Day One Hundred Thirty

Today's miles: 0
Total miles: 2580

Today was the strangest zero we've taken on trail, and also the most chaotic. We were planning for the unknown, but determined to do so.

Sansei and Rotisserie left early today with a friend of Sansei's to drive down to Eugene and pick up winter gear. They were planning to meet us again tomorrow to go back to the trail. Sansei was anxious about getting all his stuff in time, but the rest of us insisted that if we could do it, he could do it.

Sunshine had some friends in the Portland area, so between bumming gear from them as well as borrowing gear from my friends Jason and Elizabeth, he was able to cobble together enough stuff to add to his pack. I dug through my bins of winter clothing and gear, and together we added the following items to our supplies:

- Waterproof boots
- Heavy winter socks
- Waterproof gaiters
- Warmer sleeping bag (I switched back to my 20 degree bag)
- Waterproof stuff sacks for my sleeping bag and clothes
- Another layer of wool clothing
- Warm hat and balaclava
- Heavier rain jacket and waterproof pants
- Waterproof gloves
- Snowshoes
- Micro spikes (traction for the bottoms of our boots)
- Extra food (in case the snow slowed our mileage)

With all the added gear, my pack weighed a lot more than it ever had on trail. I was more confident about my chances in the weather, though. The only thing I worried about was how my lightweight tent would fare in such cold, snowy conditions.

Since Treekiller and Vince didn't have to prepare for returning to the trail, they were more laid back and enjoyed their time in town. Treekiller made us two more of his specialty cheesecakes, one Key Lime and one Peanut Butter Oreo while they watched movies.
He and Vince both had trains to catch today, so Sunshine, Tanner and I drove them to the nearest metro station later in the afternoon. It was hard saying goodbye, knowing it might be a long time before I would get the chance to see them again. Vince, after all, was going to India soon, and Treekiller lived in the midwest, too far away for a casual roadtrip.
After big hugs, we let them go and quietly drove home through the pouring rain. Now Sunshine and I were the only two left.

We kept in touch with our hiker friends, trying to figure out the best time to meet. We decided we would get together at Rainy Pass tomorrow evening - Watson was going to drive Wocka, Giddyup, Kazu and Sneaks there after work. We had initially planned on meeting in Stehekin again so we could hike out from where we left off, but Stehekin is a difficult town to get to. The only way in or out is by foot or ferry, so it was inconvenient to try to hike out from there. Instead, we opted to skip twenty miles of trail and start from Rainy Pass, which was the next closest road crossing.
Sunshine checked in with Rotisserie, Sansei and Katie before the day was out. Katie was still worried about the weather and decided she didn't want to go back to the trail, and Rotisserie and Sansei were in the process of securing a ride to Rainy Pass from Eugene. They thought about taking the train up to Seattle, but didn't have a good way to get from Seattle to the trail. We were only taking one car back up to Washington, so with Tanner, mom, Courtney, Sunshine and I in the car, there wasn't room for two more. It was a mess, overall.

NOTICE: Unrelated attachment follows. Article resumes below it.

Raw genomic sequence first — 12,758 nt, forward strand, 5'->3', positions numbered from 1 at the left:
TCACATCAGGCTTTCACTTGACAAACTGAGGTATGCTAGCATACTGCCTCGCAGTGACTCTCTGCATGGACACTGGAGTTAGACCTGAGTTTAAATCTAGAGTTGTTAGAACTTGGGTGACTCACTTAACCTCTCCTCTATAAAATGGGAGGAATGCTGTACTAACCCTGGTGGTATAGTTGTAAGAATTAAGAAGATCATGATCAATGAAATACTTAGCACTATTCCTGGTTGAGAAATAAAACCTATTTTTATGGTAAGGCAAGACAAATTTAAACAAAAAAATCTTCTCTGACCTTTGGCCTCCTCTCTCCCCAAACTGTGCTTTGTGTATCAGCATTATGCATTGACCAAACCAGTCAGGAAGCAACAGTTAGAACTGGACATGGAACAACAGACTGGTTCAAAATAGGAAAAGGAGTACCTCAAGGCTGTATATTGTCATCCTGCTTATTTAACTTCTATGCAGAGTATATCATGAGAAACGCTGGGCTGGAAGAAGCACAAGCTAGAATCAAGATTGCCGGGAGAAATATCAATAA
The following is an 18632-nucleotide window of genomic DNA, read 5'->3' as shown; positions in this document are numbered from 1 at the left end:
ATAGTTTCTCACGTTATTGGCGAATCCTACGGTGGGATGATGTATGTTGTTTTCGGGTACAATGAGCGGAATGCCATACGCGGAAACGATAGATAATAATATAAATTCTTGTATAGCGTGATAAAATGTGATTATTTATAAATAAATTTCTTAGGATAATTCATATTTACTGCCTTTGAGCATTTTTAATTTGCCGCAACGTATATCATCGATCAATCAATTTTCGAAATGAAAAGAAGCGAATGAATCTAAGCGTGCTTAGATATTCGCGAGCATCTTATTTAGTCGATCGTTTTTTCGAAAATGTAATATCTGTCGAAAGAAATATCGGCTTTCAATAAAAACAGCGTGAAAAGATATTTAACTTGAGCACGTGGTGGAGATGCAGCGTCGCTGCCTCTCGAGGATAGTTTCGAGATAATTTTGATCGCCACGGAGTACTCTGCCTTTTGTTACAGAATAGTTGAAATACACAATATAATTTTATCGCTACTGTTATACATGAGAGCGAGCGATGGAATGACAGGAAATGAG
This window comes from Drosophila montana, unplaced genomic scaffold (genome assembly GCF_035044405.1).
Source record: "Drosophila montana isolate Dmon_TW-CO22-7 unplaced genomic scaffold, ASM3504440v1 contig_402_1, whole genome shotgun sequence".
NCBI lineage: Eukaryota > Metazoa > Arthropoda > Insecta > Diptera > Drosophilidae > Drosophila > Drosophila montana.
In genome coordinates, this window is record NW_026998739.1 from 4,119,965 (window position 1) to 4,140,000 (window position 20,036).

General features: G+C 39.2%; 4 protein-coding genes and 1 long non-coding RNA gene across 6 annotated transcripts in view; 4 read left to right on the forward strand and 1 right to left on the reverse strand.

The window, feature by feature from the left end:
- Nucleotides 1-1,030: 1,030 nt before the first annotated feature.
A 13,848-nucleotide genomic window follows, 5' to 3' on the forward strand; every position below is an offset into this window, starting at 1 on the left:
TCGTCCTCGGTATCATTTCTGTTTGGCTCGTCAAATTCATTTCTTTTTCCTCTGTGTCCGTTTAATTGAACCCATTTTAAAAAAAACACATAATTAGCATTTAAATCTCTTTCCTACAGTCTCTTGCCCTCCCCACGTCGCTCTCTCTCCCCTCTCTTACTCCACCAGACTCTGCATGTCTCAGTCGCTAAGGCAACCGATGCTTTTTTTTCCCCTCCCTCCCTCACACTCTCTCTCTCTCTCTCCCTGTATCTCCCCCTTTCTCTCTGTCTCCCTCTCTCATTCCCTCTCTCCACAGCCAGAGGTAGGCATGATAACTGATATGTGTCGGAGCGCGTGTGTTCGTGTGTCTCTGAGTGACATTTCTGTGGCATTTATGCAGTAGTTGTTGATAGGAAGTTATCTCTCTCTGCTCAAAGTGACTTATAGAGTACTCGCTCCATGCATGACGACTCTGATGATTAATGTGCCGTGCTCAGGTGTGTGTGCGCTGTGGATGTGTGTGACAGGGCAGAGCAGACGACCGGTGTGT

Our friends Toots, Tears, Fun Size, Cuddles, Lighthouse and a few others were currently in the small town of Winthrop, near Rainy Pass, and also planned on hiking north from there on Tuesday. We hoped by meeting up with all of us together that we could plow through the snow and the weather no problem. We felt more secure about our decision knowing others would be traveling the trail with us.

News was still circulating around the web from the rest of this year's hikers. We kept in touch with each other via a Facebook page for 2013 hikers, and had been giving each other trail updates and tips throughout our journey. In the past few days, the Facebook page had become a jumbled mess of news and weather updates from frantic hikers, all of us trying to finish the trail in time. It sounded like no one had reached the border since the storm began, and everyone was trying to figure out the best way to get there. The rain and snow had frozen everyone in place. We were part of a big group stuck in Stehekin, and there was an even bigger group stuck in Steven's Pass at the Dinsmore's, including Sweet Tooth, Hot Tub, Dance Party, and Focus. They were unable to hike north because of the large amounts of snow dropping on the 100 miles from Steven's Pass to Stehekin. Remembering my soggy, foggy journey through those same 100 miles, it was strange thinking about hiking that entirely in snow. I was glad we had gotten through it in time.
Reading the updates from my stranded friends online, I was reminded of what a tenacious group of people thru-hikers are. Despite worsening weather and crazy conditions, everyone was determined to keep hiking. No one wanted to admit defeat; no one wanted to give up after 2500 miles. Weather and warnings from locals didn't deter us; we were going to hike until we physically couldn't anymore, and even then, we would still be looking for a way North.

With bags packed and our courage summoned, we went to bed one last night in Portland before returning, for better or worse, to the trail tomorrow.